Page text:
How knowledge-centred service benefits customer support teams
The customer service landscape is evolving at an unprecedented pace, but two constant customer expectations remain the same: speed and precision
Published January 21, 2021
Last updated February 15, 2021
Customers want resolutions, and they want them yesterday. Your support teams are generally swamped with a variety of tasks, ranging from simple service requests to major incidents that require immediate attention. That’s why KCS, knowledge-centred service, is a widely adopted approach to steer service processes in the right direction.
66% of adults feel that the most important thing a company can do to provide them with a good online customer experience: value their time
What is KCS?
Knowledge-centred service is the continuous generation of demand-driven and self-improving knowledge by many as a by-product of solving customer issues. It is a framework for collecting, structuring, reusing, and improving knowledge consistently to leverage it for maximising support outcomes. It mandates that the heart of KM is collective effort, where the creation and improvement of knowledge are proactively performed across the firm. As a result, organisations, regardless of size, can expect improvements that will have a snowball effect and spur:
- A demand-driven, self-improving knowledge base. When everyone contributes to the collective good, a culture of knowledge sharing, not hoarding, is developed
- Improved customer service workflows leading to better agent efficiency, turnround time, first contact resolution (FCR), etc.
- The ability to scale the service organisation without breaking the bank or lowering the quality of service interactions
- And reduced agent onboarding time, as they won’t have to be extensively trained for various issues. Instead, they could be better instructed to deal with advanced issues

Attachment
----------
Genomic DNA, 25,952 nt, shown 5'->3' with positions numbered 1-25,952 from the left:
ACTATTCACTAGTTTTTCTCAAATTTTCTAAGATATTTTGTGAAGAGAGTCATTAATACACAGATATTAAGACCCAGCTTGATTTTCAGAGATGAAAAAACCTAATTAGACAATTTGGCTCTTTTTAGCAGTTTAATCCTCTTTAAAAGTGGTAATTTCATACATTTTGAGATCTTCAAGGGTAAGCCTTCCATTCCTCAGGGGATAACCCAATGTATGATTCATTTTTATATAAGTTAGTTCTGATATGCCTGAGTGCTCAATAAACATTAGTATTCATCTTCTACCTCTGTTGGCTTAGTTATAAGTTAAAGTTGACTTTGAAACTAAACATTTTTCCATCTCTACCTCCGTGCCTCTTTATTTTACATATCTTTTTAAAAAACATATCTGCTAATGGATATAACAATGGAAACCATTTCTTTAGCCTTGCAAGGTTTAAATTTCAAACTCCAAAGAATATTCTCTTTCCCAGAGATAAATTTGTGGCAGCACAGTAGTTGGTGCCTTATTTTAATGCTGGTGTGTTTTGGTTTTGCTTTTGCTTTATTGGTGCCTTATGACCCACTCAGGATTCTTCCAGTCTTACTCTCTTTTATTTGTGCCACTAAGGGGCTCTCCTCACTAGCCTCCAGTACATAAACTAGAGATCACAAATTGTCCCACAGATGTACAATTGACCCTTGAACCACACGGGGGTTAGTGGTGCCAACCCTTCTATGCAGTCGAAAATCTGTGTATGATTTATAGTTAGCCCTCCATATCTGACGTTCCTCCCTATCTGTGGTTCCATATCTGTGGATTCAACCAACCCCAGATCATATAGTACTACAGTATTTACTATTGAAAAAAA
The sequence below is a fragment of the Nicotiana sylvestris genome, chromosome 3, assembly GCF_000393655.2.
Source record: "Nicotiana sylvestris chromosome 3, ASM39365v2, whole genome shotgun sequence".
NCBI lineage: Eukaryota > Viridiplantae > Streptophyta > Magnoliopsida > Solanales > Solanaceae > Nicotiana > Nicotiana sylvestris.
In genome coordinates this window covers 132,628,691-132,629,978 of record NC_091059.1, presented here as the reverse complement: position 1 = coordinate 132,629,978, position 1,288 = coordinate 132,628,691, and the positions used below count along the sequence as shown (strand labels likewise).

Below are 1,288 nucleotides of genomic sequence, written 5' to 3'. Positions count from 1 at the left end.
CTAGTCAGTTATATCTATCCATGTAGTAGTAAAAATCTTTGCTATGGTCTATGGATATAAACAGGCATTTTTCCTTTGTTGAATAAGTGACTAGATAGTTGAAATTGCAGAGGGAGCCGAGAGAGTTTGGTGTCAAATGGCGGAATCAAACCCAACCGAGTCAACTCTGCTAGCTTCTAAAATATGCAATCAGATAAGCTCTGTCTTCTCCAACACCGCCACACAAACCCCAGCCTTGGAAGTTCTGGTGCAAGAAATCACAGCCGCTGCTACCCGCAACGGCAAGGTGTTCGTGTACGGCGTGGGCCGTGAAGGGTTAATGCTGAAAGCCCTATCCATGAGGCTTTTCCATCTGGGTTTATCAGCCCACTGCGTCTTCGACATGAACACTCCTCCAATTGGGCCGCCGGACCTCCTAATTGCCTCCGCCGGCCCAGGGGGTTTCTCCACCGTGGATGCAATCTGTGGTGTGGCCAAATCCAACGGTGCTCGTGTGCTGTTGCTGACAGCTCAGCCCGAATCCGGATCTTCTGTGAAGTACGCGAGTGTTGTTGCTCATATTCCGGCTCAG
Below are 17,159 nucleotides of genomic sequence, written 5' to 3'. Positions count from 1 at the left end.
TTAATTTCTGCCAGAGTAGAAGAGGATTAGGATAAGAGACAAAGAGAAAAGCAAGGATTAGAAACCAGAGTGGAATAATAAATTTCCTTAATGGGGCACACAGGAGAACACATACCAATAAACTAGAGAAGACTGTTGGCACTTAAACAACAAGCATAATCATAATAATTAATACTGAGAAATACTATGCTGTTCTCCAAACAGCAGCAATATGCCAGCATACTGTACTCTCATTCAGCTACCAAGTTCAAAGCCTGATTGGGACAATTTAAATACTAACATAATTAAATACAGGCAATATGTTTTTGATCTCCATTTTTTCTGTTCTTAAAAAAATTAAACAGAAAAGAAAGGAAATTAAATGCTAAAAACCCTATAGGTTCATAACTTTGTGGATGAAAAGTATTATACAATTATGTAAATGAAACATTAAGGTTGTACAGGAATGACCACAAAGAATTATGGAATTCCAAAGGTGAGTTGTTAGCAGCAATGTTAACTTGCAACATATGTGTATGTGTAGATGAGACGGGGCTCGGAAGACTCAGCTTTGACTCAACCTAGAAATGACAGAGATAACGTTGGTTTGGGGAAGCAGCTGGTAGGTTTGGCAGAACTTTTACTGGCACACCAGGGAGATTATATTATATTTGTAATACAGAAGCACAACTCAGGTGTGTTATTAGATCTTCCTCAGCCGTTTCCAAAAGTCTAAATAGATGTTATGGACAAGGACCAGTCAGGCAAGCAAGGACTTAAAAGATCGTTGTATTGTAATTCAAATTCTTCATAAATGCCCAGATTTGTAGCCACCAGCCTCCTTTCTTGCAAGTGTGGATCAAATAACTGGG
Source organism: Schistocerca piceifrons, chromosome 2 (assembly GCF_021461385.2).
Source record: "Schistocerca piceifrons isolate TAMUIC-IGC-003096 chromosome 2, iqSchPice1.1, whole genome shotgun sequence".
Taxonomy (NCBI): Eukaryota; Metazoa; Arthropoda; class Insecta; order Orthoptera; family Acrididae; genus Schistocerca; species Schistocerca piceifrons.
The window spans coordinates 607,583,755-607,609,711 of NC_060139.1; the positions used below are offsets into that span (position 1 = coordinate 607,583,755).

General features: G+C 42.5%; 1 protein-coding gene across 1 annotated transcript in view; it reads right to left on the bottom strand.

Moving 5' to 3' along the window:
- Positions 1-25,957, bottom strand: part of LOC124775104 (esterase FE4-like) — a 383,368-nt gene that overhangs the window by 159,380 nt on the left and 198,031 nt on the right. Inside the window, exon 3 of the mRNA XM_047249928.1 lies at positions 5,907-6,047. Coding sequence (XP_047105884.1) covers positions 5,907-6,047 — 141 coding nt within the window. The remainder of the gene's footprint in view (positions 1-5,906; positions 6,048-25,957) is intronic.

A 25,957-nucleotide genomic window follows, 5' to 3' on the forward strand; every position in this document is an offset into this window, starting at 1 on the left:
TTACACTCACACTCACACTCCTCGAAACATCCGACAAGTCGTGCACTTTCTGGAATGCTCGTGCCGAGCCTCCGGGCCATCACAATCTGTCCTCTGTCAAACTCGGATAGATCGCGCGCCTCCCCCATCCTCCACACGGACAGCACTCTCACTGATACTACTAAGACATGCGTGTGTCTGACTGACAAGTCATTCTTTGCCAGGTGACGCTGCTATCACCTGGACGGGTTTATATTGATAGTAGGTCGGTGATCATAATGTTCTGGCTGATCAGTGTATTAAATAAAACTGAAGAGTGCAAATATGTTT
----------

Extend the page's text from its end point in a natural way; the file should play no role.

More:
Check out these five great knowledge management examples to see how brands like Vend and Canva are doing it.
What are the basic concepts of knowledge-centred support, or KCS?
Service managers tend to focus on the total number of tickets being resolved. That’s why even the agents prefer to quickly close a ticket and hop on to the next one. Understandably, sometimes knowledge creation and knowledge-centred service get the cold shoulder. As a result, though, new solutions are not added to the knowledge base, and the wheel has to be reinvented every time a similar issue arises.
The average large business in the USA loses $47 billion in productivity annually as a direct result of poor knowledge sharing
How to successfully set up KCS
So, we have established that KCS strengthens all your terrific institutional knowledge — and helps take care of disorganisation, miscommunication and customer frustration. It’s time to address the next big question: how do I implement KCS successfully? Many factors can deter a successful KCS implementation and adoption, such as:
- Culture of knowledge hoarding
- Lack of ownership and dedicated resources
- Technical hurdles, such as a multitude of enterprise platforms that limit access and waste time
- Manual processes and outdated technology
The top 4 benefits of KCS
You need a successful implementation to reap all the benefits of knowledge-centred service. A cognitive search engine can help with that. Here’s how: